NJM Safety Center - Auto

The Top 5 Things You Should Know About Buckling Up

Buckling up is the single most effective thing you can do to protect yourself in a crash.

In 2008, seat belts saved more than 13,000 lives nationwide. From 2004 to 2008, seat belts saved over 75,000 lives — enough people to fill a large sports arena. During a crash, being buckled up helps keep you safe and secure inside your vehicle, whereas being completely thrown out of a vehicle is almost always deadly. Seat belts are the best defense against impaired, aggressive, and distracted drivers.

Air bags are designed to work with seat belts, not replace them.

In fact, if you don't wear your seat belt, you could be thrown into a rapidly opening frontal air bag; a movement of such force could injure or even kill you. See http://www.safercar.gov/ for more on air bag safety.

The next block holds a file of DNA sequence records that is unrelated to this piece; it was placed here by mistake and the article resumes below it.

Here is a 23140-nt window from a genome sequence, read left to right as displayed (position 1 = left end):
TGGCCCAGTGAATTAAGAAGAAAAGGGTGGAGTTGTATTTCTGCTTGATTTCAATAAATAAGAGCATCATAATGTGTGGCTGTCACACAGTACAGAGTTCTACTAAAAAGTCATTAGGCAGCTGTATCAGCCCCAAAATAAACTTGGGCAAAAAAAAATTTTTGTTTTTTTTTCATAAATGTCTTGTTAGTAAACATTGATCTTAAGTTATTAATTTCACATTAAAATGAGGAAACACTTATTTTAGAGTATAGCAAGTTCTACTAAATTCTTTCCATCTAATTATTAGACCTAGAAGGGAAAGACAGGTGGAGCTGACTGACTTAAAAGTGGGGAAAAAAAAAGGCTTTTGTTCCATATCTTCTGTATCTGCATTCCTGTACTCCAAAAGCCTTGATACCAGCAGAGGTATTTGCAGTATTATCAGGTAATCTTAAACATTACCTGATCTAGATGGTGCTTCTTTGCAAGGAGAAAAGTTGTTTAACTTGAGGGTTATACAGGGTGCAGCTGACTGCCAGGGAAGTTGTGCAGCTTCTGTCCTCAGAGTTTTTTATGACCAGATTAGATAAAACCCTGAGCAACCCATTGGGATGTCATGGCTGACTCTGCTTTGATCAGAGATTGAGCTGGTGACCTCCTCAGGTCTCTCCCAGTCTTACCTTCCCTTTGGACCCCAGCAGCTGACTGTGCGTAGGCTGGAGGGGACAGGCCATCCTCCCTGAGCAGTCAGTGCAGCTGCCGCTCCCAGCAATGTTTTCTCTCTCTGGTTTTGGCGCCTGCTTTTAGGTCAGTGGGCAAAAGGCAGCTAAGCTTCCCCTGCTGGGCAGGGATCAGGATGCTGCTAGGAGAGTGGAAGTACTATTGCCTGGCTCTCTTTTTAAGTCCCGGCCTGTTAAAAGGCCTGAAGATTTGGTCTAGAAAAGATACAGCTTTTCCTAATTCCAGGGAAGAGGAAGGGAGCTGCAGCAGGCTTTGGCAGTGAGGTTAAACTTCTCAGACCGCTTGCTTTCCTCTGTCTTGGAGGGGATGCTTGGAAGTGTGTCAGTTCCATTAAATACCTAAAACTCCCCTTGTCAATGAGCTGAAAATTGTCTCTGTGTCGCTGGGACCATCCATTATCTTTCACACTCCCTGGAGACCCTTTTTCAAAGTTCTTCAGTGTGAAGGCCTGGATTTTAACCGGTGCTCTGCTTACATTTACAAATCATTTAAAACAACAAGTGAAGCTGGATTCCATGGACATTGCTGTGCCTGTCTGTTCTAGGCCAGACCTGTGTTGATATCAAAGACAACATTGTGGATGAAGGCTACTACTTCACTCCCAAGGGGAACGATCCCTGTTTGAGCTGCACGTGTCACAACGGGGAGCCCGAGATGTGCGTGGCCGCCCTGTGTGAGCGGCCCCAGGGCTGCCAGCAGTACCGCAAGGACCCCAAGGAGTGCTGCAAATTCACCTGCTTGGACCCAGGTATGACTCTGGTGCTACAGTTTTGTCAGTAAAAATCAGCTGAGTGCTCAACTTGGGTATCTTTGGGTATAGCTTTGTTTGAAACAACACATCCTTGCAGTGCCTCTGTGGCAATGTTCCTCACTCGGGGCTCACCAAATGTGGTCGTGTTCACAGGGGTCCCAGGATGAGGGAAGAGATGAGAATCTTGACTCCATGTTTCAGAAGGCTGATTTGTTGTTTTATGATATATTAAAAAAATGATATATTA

How to buckle up safely:

The lap belt and shoulder belt should be secured across the pelvis and rib cage, which are more able to withstand crash forces than other parts of your body.

Fit matters.

  • Before you buy a new car, check to see that its seat belts are a good fit for you.
  • Ask your dealer about seat belt adjusters, which can help you get the best fit.
  • If you need a roomier belt, contact your vehicle manufacturer to obtain seat belt extenders.
  • If you drive an older or classic car with lap belts only, check with your vehicle manufacturer about how to retrofit your car with today's safer lap/shoulder belts.

Occupant protection is for everyone.

Visit the National Highway Traffic Safety Administration website and click on Child Safety to find out how to secure your littlest passengers.

If you're expecting a little one, check out NHTSA's "The Pregnant Woman's Guide to Buckling Up" brochure to learn how important it is for you — and your unborn child — to buckle up the right way every trip, every time.